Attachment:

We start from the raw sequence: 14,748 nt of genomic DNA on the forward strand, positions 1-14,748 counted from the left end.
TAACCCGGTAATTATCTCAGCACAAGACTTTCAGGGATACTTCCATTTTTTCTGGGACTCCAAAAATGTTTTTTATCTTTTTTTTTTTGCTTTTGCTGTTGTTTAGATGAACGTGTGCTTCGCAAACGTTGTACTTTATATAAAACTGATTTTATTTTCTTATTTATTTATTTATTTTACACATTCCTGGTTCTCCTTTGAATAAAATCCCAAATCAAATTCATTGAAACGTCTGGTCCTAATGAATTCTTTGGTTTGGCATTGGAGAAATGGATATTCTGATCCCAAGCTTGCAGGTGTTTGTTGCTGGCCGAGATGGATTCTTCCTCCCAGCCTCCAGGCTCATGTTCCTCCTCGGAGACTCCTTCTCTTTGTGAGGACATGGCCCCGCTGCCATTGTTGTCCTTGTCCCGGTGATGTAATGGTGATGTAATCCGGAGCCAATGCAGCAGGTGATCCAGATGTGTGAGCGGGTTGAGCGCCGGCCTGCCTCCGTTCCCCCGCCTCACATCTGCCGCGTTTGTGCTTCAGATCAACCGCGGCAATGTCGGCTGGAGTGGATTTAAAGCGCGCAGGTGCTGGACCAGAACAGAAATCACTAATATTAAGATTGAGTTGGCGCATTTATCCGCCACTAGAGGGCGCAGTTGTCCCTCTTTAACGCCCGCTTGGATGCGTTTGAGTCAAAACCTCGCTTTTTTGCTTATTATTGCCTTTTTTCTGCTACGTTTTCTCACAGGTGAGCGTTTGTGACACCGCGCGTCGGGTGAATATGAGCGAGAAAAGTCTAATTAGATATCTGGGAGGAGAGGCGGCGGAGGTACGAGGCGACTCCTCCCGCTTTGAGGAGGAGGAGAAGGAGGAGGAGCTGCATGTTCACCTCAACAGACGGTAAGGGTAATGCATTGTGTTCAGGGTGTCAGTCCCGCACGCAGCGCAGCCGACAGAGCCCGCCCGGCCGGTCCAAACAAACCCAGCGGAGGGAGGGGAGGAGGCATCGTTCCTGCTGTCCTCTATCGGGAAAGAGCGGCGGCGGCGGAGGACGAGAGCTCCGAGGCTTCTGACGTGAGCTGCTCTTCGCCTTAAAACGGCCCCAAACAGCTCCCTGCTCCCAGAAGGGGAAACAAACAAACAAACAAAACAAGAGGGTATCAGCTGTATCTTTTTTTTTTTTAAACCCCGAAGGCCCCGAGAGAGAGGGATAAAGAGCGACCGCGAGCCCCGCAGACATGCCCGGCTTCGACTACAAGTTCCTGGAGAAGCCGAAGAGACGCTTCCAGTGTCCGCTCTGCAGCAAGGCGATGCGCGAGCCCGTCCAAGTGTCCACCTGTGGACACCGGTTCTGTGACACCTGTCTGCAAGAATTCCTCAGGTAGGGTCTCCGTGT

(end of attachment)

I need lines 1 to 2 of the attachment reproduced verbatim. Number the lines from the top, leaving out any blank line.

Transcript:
We start from the raw sequence: 14,748 nt of genomic DNA on the forward strand, positions 1-14,748 counted from the left end.
TAACCCGGTAATTATCTCAGCACAAGACTTTCAGGGATACTTCCATTTTTTCTGGGACTCCAAAAATGTTTTTTATCTTTTTTTTTTTGCTTTTGCTGTTGTTTAGATGAACGTGTGCTTCGCAAACGTTGTACTTTATATAAAACTGATTTTATTTTCTTATTTATTTATTTATTTTACACATTCCTGGTTCTCCTTTGAATAAAATCCCAAATCAAATTCATTGAAACGTCTGGTCCTAATGAATTCTTTGGTTTGGCATTGGAGAAATGGATATTCTGATCCCAAGCTTGCAGGTGTTTGTTGCTGGCCGAGATGGATTCTTCCTCCCAGCCTCCAGGCTCATGTTCCTCCTCGGAGACTCCTTCTCTTTGTGAGGACATGGCCCCGCTGCCATTGTTGTCCTTGTCCCGGTGATGTAATGGTGATGTAATCCGGAGCCAATGCAGCAGGTGATCCAGATGTGTGAGCGGGTTGAGCGCCGGCCTGCCTCCGTTCCCCCGCCTCACATCTGCCGCGTTTGTGCTTCAGATCAACCGCGGCAATGTCGGCTGGAGTGGATTTAAAGCGCGCAGGTGCTGGACCAGAACAGAAATCACTAATATTAAGATTGAGTTGGCGCATTTATCCGCCACTAGAGGGCGCAGTTGTCCCTCTTTAACGCCCGCTTGGATGCGTTTGAGTCAAAACCTCGCTTTTTTGCTTATTATTGCCTTTTTTCTGCTACGTTTTCTCACAGGTGAGCGTTTGTGACACCGCGCGTCGGGTGAATATGAGCGAGAAAAGTCTAATTAGATATCTGGGAGGAGAGGCGGCGGAGGTACGAGGCGACTCCTCCCGCTTTGAGGAGGAGGAGAAGGAGGAGGAGCTGCATGTTCACCTCAACAGACGGTAAGGGTAATGCATTGTGTTCAGGGTGTCAGTCCCGCACGCAGCGCAGCCGACAGAGCCCGCCCGGCCGGTCCAAACAAACCCAGCGGAGGGAGGGGAGGAGGCATCGTTCCTGCTGTCCTCTATCGGGAAAGAGCGGCGGCGGCGGAGGACGAGAGCTCCGAGGCTTCTGACGTGAGCTGCTCTTCGCCTTAAAACGGCCCCAAACAGCTCCCTGCTCCCAGAAGGGGAAACAAACAAACAAACAAAACAAGAGGGTATCAGCTGTATCTTTTTTTTTTTTAAACCCCGAAGGCCCCGAGAGAGAGGGATAAAGAGCGACCGCGAGCCCCGCAGACATGCCCGGCTTCGACTACAAGTTCCTGGAGAAGCCGAAGAGACGCTTCCAGTGTCCGCTCTGCAGCAAGGCGATGCGCGAGCCCGTCCAAGTGTCCACCTGTGGACACCGGTTCTGTGACACCTGTCTGCAAGAATTCCTCAGGTAGGGTCTCCGTGT